How to Create Conflict in Your Story: Key to Plotting

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How to Create Conflict in Your Story: Key to Plotting

 

How to Create Conflict in Your Story

 

Conflict is vital to any story. It is what keep the readers turning the pages. It’s the difference between a boring story where nothing happens ever to an interesting story.

Conflict can be internal. It doesn’t need to be a truck burning and smashing the protagonist’s car. It could be a failure, a desire that they can’t accomplish, an event that makes them internally sad.

Even in children’s book, there is conflict. It can be that the children lost their toy. It could be the children’s fear of their parent’s divorce. It could be that they are very shy and can’t make new friends!

I used to struggle with that. I really love literary fiction (where the conflicts tend to be more internal) but I just didn’t consider it to be a conflict. Since in fantasy, a lot of the conflicts are external (a villain wants to destroy the world), I couldn’t quite understand what would be considered a conflict or not.

But, now I do: a conflict is anything that drives your character to action. It’s the opposite of what they desire.

Verbs are the most important kind of words for a reason. They are the words that show what is happening. So, it’s the conflict. There’s a relation that I see with conflict and verbs.

You should always want conflict in your story.

 

And, as I told you, it could be anything:

 

  • A dragon attacked the city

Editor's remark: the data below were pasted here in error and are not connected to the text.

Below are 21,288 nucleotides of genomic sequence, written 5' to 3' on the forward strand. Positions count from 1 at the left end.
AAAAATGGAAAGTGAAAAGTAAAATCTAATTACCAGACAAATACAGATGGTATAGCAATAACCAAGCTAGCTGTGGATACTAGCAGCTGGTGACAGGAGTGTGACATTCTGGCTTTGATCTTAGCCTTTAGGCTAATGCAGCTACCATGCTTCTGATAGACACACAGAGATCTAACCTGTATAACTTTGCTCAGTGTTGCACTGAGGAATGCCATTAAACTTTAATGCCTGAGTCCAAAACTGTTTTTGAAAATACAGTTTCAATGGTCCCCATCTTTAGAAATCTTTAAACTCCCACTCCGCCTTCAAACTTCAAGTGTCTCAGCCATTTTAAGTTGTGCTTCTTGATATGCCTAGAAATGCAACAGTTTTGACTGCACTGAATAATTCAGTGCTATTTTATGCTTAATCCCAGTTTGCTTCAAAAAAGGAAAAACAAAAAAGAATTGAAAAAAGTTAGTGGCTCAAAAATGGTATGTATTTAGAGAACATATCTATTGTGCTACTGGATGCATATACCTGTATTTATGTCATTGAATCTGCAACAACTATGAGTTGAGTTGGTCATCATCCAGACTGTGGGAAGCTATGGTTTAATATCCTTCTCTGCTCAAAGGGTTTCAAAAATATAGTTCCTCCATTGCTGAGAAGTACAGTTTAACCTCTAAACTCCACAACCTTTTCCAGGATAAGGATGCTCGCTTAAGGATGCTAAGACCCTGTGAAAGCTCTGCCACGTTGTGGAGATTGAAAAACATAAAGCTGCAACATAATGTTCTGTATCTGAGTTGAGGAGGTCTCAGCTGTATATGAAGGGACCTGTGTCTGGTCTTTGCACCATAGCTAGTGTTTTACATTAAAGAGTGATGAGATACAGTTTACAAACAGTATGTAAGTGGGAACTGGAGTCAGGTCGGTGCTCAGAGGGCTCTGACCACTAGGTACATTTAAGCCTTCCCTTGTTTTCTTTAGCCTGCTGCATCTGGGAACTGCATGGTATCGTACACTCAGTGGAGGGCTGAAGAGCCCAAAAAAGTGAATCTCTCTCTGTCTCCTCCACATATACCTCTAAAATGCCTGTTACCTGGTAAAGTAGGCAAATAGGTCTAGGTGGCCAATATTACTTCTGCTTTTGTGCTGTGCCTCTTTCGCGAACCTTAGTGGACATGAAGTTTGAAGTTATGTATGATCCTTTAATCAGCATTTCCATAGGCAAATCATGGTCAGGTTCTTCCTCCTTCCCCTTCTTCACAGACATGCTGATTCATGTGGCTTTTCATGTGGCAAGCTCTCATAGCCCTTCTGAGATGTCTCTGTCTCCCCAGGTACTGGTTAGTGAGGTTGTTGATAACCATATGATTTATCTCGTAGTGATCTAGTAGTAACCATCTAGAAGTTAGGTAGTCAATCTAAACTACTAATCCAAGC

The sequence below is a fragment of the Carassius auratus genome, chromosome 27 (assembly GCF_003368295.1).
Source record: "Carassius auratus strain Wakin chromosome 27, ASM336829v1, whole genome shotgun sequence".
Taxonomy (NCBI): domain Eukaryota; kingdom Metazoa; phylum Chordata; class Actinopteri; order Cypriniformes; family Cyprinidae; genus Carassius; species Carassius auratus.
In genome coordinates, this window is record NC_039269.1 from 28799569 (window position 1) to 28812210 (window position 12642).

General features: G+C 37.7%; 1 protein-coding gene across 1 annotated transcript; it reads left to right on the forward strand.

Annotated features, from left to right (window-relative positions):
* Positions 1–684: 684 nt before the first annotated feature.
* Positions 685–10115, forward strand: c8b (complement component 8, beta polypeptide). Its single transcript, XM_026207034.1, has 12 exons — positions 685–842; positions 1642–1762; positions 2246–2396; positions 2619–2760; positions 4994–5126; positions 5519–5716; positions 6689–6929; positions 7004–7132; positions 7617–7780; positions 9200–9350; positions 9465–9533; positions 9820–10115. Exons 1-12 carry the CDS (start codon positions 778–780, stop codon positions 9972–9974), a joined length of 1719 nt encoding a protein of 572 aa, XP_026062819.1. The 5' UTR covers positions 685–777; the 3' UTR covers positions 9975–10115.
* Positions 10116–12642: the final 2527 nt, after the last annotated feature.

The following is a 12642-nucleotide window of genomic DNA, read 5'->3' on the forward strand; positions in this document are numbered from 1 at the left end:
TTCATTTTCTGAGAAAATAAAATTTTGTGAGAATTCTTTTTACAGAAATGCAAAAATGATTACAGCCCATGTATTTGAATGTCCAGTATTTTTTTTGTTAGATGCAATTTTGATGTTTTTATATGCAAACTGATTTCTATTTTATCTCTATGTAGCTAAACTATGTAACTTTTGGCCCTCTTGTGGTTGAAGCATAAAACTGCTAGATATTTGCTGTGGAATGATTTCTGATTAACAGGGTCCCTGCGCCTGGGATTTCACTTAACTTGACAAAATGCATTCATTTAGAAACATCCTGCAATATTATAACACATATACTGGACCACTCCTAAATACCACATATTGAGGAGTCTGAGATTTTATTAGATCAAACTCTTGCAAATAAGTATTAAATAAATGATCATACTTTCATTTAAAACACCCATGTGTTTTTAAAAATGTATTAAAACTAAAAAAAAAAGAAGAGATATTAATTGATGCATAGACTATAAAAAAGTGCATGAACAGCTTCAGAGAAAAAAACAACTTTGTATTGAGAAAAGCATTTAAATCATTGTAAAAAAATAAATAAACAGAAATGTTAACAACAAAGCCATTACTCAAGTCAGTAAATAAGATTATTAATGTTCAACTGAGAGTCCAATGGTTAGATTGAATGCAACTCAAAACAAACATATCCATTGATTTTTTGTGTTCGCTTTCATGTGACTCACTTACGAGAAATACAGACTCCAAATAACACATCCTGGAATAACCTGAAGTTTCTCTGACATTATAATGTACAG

• A girl sees that her boyfriend cheated on her
  • Someone was diagnosed with cancer
  • The car engine is broken so the person won’t get to work in time
  • Depression is coming again and it’s making the character desperate
  • Best friends fought over a cupcake
  • The movie that the lovers saw at the cinema was boring and awkward
  • Aliens invaded Earth
  • You were kidnapped
  • Your kids’ birthday party was ruined by the rain
  • Anxiety is growing as your tests come closer

 

Real life is full of conflict. All the time. Every day we are faced with it.

 

  • As an exercise on conflict, I want you to imagine your daily life.

List the conflicts that you faced today. I start, in order to help you:

1. For most of us, the first conflict of the day is when the alarm clock rings. You don’t want to get up! This is a conflict.

2. Another conflict: you start to think about everything you’ll have to face during the day. Anxiety. Internal conflict.

3. Maybe you have to get your kids ready to school and they are not the most cooperative. Maybe your shower is broken. Maybe you only have one egg in the fridge and you have to find more food.

Do you see? There are a lot of different kinds of conflict.

Your character should face them constantly.

 

A word about attitude: create conflict in your story

 

I always say that. Your reading is living through your character during the book.